Synchrodogs

Jan 23rd, 2018

Synchrodogs

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Synchrodogs is a duo of photographers from Ukraine, Tania Shcheglova (1989) and Roman Noven (1984) have been shooting together since 2008. Raw, dreamlike and psychedelic, Synchrodogs create images with a beautiful disregard for the ordinary. Pushing boundaries and challenging convention, their pictures delve into a strange limbo between reverie and realism.

Tell us about the images that we’re featuring?

We’ve always found inspiration in endless fields and forests, nature was something that gave us strength. With our works we try to convey this powerful feeling to people showing Human and Nature as two subjects that have a very deep connection and are interdependent, influencing each other irreversibly.

What are you working on right now?

Recently we came back home after one month enduro motorbike trip across Carpathian mountains where we were working on a new project that deals with exploitation of nature a lot. One month gives a huge experience, you get to know how thousands of trees are being cut weekly, all illegally, for the sake of getting paid, you see stuffed animals in every restaurant and mountain house but you meet zero animals alive in forests. Once we even found a burning tree on a hill as people didnt put enough water into fire after cooking some food in it and we had to liquidate it with our water leftovers and with help of our legs. People are often irresponsible with Planet they are living, and the roots come partly from the lack of education, not the kind of education where we learn how to count or understand how things work, but the other one – that teaches people appreciate nature more.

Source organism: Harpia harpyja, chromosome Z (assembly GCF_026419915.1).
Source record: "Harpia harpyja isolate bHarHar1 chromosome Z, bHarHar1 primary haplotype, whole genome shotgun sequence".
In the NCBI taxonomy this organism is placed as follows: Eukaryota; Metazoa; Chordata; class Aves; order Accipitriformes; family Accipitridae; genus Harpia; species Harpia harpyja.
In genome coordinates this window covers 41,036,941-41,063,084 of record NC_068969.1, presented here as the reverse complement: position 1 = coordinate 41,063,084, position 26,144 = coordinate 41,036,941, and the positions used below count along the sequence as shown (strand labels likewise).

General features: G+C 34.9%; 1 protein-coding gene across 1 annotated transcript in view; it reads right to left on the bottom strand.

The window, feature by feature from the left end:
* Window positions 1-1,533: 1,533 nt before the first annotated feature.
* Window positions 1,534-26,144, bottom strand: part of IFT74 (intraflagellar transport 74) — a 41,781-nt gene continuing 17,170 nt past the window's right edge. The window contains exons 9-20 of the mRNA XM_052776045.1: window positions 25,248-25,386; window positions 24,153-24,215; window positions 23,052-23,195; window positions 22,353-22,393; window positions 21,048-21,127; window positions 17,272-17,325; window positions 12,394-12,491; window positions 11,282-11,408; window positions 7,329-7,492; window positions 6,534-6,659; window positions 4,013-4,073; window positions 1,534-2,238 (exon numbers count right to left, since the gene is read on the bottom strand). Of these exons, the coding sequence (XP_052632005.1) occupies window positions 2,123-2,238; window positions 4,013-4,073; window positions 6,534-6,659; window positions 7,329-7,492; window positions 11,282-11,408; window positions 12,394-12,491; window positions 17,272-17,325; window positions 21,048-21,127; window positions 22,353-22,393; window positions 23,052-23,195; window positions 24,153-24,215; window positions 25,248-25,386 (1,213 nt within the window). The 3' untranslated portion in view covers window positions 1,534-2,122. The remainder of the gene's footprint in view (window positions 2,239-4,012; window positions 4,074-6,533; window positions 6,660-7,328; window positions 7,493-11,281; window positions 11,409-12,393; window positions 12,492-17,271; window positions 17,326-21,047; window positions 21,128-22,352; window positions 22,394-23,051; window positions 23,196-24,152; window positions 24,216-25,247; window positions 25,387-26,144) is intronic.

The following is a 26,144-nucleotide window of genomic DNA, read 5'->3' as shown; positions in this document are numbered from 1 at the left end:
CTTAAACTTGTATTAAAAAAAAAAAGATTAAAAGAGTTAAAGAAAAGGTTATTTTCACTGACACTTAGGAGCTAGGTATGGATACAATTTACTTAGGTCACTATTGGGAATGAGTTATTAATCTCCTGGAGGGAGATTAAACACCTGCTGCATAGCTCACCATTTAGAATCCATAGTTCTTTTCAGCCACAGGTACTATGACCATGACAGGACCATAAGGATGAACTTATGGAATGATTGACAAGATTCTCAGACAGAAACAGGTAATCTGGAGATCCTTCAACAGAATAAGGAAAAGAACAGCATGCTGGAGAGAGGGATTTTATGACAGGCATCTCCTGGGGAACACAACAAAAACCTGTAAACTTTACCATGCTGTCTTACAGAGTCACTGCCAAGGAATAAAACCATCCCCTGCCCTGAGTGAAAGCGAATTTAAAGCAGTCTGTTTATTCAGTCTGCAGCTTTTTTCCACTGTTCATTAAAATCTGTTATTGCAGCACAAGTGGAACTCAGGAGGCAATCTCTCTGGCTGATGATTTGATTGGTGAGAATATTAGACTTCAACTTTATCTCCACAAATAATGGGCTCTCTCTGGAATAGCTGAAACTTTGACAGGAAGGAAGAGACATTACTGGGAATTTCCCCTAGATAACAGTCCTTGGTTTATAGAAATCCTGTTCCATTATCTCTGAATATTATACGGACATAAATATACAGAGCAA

Why did you start taking photos?

Accidentally. We both got our first film cameral presented to us by friends, we just couldn’t resist to use them. And then when we met in 2008 it felt so natural to shoot together that we never stopped.

Do your parents like your work?

With our parents we came through many stages, from total incomprehension to warm support. Now they keep track of our art and achievements, always happy when a new step up the ladder is made. We live separately but sometimes when we plan travelling a lot they get our post, unpack magazines etc. So once they got a book we agreed to be part of, we didn’t know exactly which the curatorial selection would be, and the book appeared to be about all kinds of nudity, it was literally full of nipples and dicks. After that case Tania’s parents are always careful with post, always ask if they can unpack and if it is parent-oriented.

What was the worst reaction you have had to your work?

Once a girl was writing a diploma work on art and selected the name for it ‘Cruelty in works of Synchrodogs’. When we asked her where she found violence she answered that our works were violating her mind. That came as a shock as with our projects we always tried to convey the pure connection between human and nature. Later we got to know she was examining only one exact project called Misha Koptev (http://www.synchrodogs.com/Misha-Koptev), which was a documentary project about genius designer from Ukrainian ghetto who made provocative fashion out of garbage. Even though we saw inspirational story of life rather then violence in it, at least we could explain her position for ourselves.

How do you determine if a work has been a success?

It is easier to see if the show has been a success with many people coming, or if the book is sold out. In general we like to evaluate if we personally are happy with results of our work, and we believe if we love it the world will love it too.